Cardiovascular exercise, also known as “cardio,” is aerobic activity or exercise that requires oxygen and can be performed for a sustained period of time (i.e. longer than five minutes). The word cardiovascular refers to two systems: the heart and the blood vessels. Any activity that causes the heart and lungs to work for a sustained period of time is considered cardio – this can be as simple as walking, as mundane as mopping a floor, or as entertaining as dancing.
Potential benefits include lower blood pressure, lower resting heart rate, healthier cholesterol, better sleep, less stress, reduced anxiety, reduced depression, weight loss, weight maintenance, more energy, better brain function, stronger immune system, increased blood flow, increased bone density, and improved lung capacity. If any of these sound like something you would like for yourself, add cardio to your daily “to do” list.
In addition to improving your overall quality of life, cardio can also help prevent, control, and reduce the risk of many chronic diseases. The greatest benefit is of course heart health. If you have a family history of heart attacks or heart disease, you want to make sure that you are doing cardio daily.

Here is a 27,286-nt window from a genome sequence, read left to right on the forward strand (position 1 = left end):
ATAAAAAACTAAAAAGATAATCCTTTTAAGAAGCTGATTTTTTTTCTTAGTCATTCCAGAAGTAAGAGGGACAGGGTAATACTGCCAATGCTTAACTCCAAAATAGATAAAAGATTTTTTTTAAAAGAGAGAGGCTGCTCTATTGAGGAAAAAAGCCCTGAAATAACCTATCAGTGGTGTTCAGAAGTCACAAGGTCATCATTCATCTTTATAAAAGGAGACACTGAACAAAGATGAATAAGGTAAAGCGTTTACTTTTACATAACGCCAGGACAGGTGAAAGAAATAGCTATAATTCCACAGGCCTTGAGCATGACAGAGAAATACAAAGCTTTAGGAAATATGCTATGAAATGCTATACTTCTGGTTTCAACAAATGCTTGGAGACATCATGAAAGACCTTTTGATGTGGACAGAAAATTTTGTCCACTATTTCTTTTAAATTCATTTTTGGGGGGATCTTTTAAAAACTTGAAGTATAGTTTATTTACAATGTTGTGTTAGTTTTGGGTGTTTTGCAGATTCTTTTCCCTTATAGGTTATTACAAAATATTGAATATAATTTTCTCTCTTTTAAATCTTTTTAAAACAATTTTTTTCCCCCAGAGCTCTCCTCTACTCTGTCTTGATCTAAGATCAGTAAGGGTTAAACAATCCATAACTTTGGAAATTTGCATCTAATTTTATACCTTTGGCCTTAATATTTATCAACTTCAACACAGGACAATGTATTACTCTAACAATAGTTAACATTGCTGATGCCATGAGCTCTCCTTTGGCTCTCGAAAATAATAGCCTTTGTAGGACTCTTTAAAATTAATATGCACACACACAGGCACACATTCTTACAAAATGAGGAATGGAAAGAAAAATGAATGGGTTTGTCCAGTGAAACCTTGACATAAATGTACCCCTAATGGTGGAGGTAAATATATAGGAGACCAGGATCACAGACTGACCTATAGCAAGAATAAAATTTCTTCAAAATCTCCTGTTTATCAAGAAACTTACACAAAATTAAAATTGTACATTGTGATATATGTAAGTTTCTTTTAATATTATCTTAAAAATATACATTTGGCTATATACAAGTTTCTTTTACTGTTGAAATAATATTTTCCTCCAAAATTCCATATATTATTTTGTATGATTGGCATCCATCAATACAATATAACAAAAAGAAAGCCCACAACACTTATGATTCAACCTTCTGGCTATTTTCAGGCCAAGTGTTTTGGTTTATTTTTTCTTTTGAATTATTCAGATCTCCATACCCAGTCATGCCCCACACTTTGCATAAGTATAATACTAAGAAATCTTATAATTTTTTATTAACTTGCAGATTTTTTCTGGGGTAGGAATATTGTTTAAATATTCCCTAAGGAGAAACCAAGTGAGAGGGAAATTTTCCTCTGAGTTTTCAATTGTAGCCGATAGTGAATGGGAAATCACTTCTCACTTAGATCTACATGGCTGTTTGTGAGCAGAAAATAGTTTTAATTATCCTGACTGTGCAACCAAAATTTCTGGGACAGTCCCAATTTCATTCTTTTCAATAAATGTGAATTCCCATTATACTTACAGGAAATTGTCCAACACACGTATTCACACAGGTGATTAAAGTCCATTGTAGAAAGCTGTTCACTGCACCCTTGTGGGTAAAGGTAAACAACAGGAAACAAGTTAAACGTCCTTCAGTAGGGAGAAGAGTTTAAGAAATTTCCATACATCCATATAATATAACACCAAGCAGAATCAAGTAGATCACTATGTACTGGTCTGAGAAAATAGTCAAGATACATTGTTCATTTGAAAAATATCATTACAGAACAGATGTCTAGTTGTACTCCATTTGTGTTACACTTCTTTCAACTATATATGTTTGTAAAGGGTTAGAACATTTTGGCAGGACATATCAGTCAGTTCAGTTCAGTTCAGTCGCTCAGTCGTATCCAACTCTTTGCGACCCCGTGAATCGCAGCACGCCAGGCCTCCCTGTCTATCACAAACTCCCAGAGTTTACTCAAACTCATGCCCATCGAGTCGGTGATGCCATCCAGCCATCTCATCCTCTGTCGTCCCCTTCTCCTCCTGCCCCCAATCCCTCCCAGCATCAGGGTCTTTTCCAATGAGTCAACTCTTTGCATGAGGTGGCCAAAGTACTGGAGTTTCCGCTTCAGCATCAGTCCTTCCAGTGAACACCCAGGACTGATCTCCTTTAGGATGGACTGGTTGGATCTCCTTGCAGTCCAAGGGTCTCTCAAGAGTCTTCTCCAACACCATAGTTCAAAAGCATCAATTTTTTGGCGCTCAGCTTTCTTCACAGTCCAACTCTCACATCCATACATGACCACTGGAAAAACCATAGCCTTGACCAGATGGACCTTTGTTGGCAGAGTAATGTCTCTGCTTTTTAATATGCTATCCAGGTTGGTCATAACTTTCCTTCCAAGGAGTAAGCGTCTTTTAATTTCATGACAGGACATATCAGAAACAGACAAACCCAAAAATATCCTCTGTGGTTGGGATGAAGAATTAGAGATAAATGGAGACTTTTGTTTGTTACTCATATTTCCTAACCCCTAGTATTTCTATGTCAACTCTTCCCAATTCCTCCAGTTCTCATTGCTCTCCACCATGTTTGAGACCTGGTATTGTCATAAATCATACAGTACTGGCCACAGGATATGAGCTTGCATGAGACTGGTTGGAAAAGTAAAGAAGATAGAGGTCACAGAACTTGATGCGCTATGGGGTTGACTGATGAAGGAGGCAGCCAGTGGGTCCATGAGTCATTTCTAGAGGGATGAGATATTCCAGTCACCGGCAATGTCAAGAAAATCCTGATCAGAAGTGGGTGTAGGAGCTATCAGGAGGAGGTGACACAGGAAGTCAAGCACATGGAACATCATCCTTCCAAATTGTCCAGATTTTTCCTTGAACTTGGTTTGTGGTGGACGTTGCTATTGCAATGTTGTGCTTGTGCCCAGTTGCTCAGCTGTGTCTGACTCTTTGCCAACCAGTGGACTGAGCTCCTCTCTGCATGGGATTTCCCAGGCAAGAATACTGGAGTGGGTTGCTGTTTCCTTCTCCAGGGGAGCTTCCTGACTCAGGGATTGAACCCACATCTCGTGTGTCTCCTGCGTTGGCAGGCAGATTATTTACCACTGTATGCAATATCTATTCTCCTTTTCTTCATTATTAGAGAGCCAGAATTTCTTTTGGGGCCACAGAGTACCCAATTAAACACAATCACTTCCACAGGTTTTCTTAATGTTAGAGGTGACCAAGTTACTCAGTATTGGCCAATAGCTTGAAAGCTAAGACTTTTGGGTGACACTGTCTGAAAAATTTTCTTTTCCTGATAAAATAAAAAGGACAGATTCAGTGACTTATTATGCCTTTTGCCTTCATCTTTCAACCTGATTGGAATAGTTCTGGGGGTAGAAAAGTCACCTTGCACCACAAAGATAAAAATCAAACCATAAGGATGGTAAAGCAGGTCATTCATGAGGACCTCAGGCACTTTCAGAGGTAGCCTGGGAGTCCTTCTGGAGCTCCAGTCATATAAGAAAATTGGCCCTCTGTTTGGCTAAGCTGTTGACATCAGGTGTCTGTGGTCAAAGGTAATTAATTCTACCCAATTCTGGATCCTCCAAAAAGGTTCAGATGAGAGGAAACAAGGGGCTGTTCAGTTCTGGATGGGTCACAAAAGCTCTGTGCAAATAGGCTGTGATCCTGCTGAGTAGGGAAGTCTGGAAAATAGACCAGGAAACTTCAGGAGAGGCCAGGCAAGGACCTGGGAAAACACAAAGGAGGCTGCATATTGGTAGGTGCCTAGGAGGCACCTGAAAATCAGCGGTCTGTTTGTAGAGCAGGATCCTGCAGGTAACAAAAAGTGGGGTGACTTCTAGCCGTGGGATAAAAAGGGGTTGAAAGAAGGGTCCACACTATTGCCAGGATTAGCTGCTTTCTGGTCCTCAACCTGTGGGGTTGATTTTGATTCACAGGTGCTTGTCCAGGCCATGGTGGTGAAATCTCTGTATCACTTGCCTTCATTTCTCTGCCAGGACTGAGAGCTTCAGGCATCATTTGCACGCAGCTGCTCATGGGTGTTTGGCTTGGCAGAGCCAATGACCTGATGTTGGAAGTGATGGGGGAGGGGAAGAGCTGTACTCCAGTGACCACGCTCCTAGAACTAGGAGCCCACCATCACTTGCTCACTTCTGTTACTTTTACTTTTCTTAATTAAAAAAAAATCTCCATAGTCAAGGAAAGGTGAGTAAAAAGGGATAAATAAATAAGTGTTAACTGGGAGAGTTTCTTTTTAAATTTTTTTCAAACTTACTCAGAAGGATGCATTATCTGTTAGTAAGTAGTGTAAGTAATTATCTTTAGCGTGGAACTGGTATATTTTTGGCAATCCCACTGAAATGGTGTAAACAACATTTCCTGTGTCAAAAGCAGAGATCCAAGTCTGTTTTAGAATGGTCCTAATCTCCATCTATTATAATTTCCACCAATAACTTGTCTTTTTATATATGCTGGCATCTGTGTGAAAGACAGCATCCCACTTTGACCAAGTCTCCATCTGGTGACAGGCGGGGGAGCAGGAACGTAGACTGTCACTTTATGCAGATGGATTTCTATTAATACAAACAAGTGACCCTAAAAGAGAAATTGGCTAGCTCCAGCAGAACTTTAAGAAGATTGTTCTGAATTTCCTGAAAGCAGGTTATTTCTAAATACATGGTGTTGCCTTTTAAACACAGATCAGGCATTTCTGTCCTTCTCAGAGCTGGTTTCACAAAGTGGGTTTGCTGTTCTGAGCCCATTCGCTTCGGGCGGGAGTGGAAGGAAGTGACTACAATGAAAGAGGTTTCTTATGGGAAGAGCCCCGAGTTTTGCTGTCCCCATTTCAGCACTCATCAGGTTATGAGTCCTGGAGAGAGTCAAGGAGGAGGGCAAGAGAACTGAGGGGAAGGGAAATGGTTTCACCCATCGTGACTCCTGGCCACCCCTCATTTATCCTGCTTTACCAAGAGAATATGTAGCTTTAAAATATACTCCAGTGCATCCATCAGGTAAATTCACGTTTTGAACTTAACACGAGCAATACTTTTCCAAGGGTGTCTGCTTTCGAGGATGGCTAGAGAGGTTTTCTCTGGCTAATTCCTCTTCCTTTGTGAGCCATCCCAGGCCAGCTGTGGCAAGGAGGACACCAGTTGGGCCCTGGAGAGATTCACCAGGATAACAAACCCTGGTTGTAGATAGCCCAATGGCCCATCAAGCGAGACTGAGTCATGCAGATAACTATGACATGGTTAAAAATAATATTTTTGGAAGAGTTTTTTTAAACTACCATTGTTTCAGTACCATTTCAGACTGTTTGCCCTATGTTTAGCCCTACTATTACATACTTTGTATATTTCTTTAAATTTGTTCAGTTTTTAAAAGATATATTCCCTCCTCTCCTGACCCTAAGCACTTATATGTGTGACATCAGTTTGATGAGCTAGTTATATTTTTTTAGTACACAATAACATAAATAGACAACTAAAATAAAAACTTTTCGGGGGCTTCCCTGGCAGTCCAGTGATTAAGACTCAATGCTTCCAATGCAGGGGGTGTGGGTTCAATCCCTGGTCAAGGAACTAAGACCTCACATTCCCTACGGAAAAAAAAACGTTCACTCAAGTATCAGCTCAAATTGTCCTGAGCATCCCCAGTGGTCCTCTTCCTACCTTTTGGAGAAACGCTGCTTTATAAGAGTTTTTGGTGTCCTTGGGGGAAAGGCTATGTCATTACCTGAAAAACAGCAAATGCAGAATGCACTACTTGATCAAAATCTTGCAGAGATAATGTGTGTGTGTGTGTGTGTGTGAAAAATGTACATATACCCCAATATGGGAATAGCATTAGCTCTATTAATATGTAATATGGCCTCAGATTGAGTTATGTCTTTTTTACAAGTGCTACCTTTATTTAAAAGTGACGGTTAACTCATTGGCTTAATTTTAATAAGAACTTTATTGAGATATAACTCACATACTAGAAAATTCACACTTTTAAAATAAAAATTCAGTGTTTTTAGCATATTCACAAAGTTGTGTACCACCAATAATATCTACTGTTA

Cardio can help manage symptoms, reduce or eliminate pain, and help you feel less fatigued. When done properly, it can act can be like a medicine with no adverse side effects.
For best results, perform cardio five to seven days a week for a minimum of 150 minutes per week. The American College of Sports Medicine suggests that cardio can be effective and beneficial in increments as short as ten minutes at a time. For many people, doing ten minutes, a few times a day, is much more feasible than an hour at the gym. These cardio bouts can be performed at work during lunch and coffee breaks, first thing in the morning or in the evening.
Since this particular exercise can be done virtually anywhere, this means it should be easy to accomplish on a daily basis. All you need is ten minutes, a willing body and a positive attitude.